Do Military Expenditure and Conflict Affect Economic Growth in Sri Lanka? Evidence from the ARDL Bounds Test Approach

  •  Abdul Rasheed Sithy Jesmy    
  •  Mohd Zaini Abd Karim    
  •  Shri Dewi Applanaidu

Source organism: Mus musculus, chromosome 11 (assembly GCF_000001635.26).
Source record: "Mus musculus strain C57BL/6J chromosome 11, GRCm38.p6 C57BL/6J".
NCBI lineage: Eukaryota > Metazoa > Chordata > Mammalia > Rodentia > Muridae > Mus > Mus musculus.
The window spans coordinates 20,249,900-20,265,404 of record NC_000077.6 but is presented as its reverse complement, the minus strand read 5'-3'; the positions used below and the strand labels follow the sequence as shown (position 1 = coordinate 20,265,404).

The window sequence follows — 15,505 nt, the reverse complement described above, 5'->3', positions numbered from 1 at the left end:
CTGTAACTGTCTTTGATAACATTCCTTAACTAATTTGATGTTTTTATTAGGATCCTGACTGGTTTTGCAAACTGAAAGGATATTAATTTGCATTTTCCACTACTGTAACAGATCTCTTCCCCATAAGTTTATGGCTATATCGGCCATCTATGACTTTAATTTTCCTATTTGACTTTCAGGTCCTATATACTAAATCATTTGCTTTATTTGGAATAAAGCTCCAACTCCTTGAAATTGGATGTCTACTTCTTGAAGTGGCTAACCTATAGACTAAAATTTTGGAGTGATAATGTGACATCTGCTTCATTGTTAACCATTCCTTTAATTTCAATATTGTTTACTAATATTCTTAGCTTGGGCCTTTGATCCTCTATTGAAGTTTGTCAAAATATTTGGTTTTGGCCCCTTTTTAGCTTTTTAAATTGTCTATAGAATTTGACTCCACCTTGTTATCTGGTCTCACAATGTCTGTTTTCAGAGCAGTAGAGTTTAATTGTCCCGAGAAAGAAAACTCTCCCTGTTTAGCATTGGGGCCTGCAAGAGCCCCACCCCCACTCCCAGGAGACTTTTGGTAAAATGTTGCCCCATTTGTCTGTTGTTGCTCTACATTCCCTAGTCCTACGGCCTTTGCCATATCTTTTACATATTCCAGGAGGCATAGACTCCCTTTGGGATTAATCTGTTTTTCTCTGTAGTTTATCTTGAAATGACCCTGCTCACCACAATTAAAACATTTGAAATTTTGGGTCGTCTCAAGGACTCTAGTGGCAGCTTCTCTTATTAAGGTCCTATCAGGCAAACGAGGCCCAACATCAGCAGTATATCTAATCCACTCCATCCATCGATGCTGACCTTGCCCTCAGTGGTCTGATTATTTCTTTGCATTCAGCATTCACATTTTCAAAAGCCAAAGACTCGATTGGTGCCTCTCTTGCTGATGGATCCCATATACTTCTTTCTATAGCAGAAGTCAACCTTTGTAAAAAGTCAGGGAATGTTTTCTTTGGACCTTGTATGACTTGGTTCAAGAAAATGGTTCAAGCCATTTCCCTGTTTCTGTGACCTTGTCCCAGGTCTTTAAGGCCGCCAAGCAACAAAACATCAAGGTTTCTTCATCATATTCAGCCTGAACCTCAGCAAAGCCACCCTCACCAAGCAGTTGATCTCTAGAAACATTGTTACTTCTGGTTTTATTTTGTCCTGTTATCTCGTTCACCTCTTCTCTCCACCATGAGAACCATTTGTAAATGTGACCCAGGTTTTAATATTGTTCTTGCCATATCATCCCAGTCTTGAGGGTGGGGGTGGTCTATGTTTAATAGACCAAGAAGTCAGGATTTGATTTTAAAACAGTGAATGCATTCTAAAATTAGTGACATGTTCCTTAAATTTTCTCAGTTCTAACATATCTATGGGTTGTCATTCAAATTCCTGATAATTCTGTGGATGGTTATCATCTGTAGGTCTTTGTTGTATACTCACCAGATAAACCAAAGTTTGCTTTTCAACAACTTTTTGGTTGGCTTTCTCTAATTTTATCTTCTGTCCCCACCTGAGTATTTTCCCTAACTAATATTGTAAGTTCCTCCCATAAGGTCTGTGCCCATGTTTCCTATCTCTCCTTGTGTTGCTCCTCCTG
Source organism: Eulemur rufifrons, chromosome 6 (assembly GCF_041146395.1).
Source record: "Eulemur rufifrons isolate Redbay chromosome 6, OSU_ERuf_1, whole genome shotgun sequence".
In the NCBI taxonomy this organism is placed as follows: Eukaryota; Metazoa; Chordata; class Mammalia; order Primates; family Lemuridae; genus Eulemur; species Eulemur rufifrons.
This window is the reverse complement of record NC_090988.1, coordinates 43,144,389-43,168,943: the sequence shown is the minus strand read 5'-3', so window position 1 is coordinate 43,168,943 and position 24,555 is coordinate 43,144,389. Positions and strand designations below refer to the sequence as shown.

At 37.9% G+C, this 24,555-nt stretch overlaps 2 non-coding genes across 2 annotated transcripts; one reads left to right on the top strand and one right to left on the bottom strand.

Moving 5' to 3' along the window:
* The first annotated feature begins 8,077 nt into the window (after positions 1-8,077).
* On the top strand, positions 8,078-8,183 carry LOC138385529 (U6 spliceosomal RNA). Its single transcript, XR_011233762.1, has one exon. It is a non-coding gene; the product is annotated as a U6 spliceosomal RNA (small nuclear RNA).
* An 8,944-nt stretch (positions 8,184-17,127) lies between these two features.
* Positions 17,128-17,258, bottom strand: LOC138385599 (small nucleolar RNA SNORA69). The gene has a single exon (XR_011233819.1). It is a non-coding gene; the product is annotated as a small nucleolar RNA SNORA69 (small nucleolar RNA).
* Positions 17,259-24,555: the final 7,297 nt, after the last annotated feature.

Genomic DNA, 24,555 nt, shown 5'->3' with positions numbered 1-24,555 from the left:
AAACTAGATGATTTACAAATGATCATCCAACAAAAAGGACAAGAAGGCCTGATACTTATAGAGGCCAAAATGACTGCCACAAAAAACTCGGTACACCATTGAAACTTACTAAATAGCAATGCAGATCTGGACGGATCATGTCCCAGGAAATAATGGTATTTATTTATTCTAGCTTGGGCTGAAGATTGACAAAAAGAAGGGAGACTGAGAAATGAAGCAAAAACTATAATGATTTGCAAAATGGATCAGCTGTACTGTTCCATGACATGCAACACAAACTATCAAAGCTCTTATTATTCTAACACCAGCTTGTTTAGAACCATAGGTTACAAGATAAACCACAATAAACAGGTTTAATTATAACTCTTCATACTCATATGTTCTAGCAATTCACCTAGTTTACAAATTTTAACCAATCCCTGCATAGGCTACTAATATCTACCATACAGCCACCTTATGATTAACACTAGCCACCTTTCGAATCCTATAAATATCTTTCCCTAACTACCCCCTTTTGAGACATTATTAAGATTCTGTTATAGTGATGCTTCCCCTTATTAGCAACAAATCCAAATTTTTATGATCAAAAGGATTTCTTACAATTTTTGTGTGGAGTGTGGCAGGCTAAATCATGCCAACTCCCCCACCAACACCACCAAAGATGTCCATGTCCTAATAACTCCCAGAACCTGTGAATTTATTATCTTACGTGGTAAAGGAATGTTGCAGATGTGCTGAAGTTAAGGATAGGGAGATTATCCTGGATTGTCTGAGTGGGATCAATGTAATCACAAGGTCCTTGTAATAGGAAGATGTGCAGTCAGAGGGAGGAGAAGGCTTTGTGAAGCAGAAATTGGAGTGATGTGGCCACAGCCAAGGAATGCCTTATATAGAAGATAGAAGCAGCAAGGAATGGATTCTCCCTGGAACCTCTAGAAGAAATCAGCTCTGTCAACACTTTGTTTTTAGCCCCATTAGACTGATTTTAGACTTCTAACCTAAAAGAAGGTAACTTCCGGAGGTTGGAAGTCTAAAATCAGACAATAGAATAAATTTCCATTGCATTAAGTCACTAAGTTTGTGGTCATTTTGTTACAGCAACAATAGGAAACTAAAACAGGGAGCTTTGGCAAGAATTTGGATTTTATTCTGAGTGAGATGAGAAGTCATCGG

Conflicts in the form of civil war, ethnic tensions and political discord are of enduring concern and a major bottleneck to economic development in Sri Lanka. Three decades of civil war and unethical political culture have caused severe economic problems for the country, including slower rate of growth and a huge defence expenditure. The aim of this study is to examine the effect of military expenditure and conflict on per capita GDP growth rate in Sri Lanka from 1973 to 2014 using the Solow growth model and ARDL bounds test approach. The results of the bounds test are highly significant and lead to cointegration. The negative and significant coefficients of the error correction term illustrate the expected convergence process in the long-run dynamic of per capita GDP. The estimated empirical results show that, the coefficients of military expenditure and conflict are negative and statistically significant in the short-run as well as in the long-run in determining per capita GDP growth rate in Sri Lanka. Hence, it is critically important to take necessary action to decrease military expenditure and provide an efficient political solution to the problem of minorities, specifically in the post-war period.

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